How Functional Are J&K Courts Post Art 370? Here’s a Reality Check

Habeas corpus petitions aside, most non-political matters in J&K HC & the subordinate judiciary have gone unheard.

6 min read

As many as 253 habeas corpus petitions, according to Registrar General at J&K High Court, Sanjay Dhar, have been filed in the Srinagar wing of the Jammu and Kashmir High Court — between 5 August and 19 September — by political leaders, activists and civilians, who had been detained by the J&K government under the Public Safety Act (PSA) and other laws, since 5 August. Dhar said that the defence counsels and the government advocates had appeared in the hearings for these cases.

This (the 253 odd habeas corpus petitions) is in addition to half-a-dozen writ petitions filed by the friends and family members of the detainees seeking permission to meet or provide them with medicines at different detention centres. Lawyers and government advocates have appeared in most, if not all, detention matters of politicians and separatists.

However, most of the non-political matters in J&K High Court and the subordinate judiciary in the Valley have gone unheard, as very few of the private advocates have appeared in the last 46 days.

Many Litigants Themselves Have Appeared at J&K High Court

In a number of cases, which do not involve technical and legal complexities, litigants themselves have appeared at the High Court, as well as in subordinate courts.

Judges have disposed of many of such matters with different orders.

Coming back to the habeas corpus petitions, while the State has been represented by Advocate General (AG) DC Raina and his team, the petitioners have been represented by private counsels including senior members of the High Court Bar Association (HCBA), as all the cases related to militants, separatists and political detainees have been exempted from the boycott. Officials, as well as lawyers, insisted that HCBA has not formally issued a call for boycott to the courts.

“This is an extemporaneous boycott, like the continued shutdown of traders and transporters, for which nobody has issued a call,” said a High Court official, Altaf Ahmad. “All the judges, staff and the government advocates attend their duties. Around a dozen of the private lawyers too appear in certain cases, but the lawyers’ boycott is almost complete.”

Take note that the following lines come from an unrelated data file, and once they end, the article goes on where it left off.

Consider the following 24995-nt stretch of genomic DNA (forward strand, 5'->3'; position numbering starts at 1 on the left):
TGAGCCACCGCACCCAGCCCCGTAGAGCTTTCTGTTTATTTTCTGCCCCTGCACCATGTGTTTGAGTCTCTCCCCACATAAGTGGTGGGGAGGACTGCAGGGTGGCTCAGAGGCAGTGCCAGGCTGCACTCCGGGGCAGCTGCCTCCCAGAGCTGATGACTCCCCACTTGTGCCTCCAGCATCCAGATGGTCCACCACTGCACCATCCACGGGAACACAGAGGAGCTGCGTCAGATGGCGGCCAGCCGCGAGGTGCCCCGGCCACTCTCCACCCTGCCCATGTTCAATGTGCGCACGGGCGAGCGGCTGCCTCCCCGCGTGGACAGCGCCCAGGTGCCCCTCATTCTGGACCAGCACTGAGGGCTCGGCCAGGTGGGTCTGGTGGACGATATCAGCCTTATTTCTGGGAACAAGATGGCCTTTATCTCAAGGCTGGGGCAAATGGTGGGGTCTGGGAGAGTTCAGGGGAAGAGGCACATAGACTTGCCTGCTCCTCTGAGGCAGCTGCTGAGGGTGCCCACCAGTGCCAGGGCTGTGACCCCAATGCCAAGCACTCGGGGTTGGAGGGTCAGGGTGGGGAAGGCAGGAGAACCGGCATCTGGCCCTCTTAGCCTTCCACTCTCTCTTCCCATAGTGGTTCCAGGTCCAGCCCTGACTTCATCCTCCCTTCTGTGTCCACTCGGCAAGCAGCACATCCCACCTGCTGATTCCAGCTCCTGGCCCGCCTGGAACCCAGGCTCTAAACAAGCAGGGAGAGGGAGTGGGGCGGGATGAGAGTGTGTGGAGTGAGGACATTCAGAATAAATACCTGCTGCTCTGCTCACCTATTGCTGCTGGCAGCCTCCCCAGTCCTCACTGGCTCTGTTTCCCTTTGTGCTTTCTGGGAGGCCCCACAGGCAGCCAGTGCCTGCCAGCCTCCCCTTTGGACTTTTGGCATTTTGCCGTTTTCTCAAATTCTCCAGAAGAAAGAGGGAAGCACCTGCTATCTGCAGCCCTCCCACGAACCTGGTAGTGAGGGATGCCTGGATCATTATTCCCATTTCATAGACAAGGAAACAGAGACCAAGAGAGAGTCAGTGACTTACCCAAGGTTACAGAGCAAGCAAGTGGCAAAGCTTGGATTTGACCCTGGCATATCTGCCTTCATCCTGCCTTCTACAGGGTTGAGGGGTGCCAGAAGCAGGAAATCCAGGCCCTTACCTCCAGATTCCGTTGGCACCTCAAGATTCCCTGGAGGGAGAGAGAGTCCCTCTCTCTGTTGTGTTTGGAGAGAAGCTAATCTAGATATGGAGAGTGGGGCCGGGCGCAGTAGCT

‘How Can You Draft a Petition Without a Lawyer?’

Fearing trouble from both the lawyers’ fraternity as well as the government, a senior advocate spoke to The Quint on the condition of anonymity. “The High Court, as well the subordinate courts, are very much accessible and functional, as far as the judges and government advocates are concerned. But the question is how can you draft a petition without a lawyer, and who will pursue a matter before a judge? What can I do at my chamber when my stenographer doesn’t turn up?”

“Three of the top office-bearers of HCBA have been detained. Nobody knows how and when the boycott would end,” said the lone advocate at his chamber in Rajbagh, which has not opened in the last 46 days.

HCBA members, including senior advocate Zaffar Qureshi, Manzoor Ahmad Dar and Mufti Meraj-ud-din, have appeared in a number of petitions filed by different separatist leaders and activists. Advocate Ghulam Nabi Shaheen has been appearing in the habeas corpus petitions filed by the former HCBA President, advocate Nazir Ahmad Ronga. Initially, senior advocate Zaffar Ahmad Shah is said to have appeared in some detention matters, but currently he is reported to be outside Jammu and Kashmir.

Former AG Mohammad Ishaq Qadri has appeared in a petition filed by Farooq Abdullah’s daughter and son-in-law. The High Court ordered and facilitated the petitioners’ meeting with the former chief minister.


Two Interesting Cases Being Heard

Also, advocate Shabnam Lone has appeared in a writ petition that has been filed on behalf of her mother, seeking a meeting with her detained son and former Minister Sajjad Gani Lone. The petition has been disposed of as the J&K High Court ordered the facilitation of the petitioner’s meeting with her son at Centaur Hotel, near Sher-e-Kashmir International Conference Centre, which has been designated as a makeshift ‘jail’ post 5 August.